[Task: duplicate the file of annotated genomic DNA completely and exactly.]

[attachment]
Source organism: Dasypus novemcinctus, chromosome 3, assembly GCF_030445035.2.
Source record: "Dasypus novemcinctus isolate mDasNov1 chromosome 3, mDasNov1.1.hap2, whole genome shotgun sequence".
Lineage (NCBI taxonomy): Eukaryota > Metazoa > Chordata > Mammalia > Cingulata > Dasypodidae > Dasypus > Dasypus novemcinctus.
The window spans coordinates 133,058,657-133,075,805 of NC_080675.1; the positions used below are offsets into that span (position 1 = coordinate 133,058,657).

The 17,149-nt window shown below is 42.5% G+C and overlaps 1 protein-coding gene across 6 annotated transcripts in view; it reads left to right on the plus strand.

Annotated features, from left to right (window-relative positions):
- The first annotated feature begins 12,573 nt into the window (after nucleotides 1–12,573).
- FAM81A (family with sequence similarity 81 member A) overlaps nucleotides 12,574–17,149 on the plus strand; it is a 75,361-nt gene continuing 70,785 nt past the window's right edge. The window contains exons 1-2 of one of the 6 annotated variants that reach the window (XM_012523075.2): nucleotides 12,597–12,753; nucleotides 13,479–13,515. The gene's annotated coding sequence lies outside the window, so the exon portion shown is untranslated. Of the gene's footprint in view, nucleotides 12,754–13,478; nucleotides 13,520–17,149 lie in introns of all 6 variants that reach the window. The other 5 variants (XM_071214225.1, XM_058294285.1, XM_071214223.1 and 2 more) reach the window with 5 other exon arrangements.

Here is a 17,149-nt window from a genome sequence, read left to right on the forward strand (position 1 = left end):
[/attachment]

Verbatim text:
Source organism: Dasypus novemcinctus, chromosome 3, assembly GCF_030445035.2.
Source record: "Dasypus novemcinctus isolate mDasNov1 chromosome 3, mDasNov1.1.hap2, whole genome shotgun sequence".
Lineage (NCBI taxonomy): Eukaryota > Metazoa > Chordata > Mammalia > Cingulata > Dasypodidae > Dasypus > Dasypus novemcinctus.
The window spans coordinates 133,058,657-133,075,805 of NC_080675.1; the positions used below are offsets into that span (position 1 = coordinate 133,058,657).

The 17,149-nt window shown below is 42.5% G+C and overlaps 1 protein-coding gene across 6 annotated transcripts in view; it reads left to right on the plus strand.

Annotated features, from left to right (window-relative positions):
- The first annotated feature begins 12,573 nt into the window (after nucleotides 1–12,573).
- FAM81A (family with sequence similarity 81 member A) overlaps nucleotides 12,574–17,149 on the plus strand; it is a 75,361-nt gene continuing 70,785 nt past the window's right edge. The window contains exons 1-2 of one of the 6 annotated variants that reach the window (XM_012523075.2): nucleotides 12,597–12,753; nucleotides 13,479–13,515. The gene's annotated coding sequence lies outside the window, so the exon portion shown is untranslated. Of the gene's footprint in view, nucleotides 12,754–13,478; nucleotides 13,520–17,149 lie in introns of all 6 variants that reach the window. The other 5 variants (XM_071214225.1, XM_058294285.1, XM_071214223.1 and 2 more) reach the window with 5 other exon arrangements.

Here is a 17,149-nt window from a genome sequence, read left to right on the forward strand (position 1 = left end):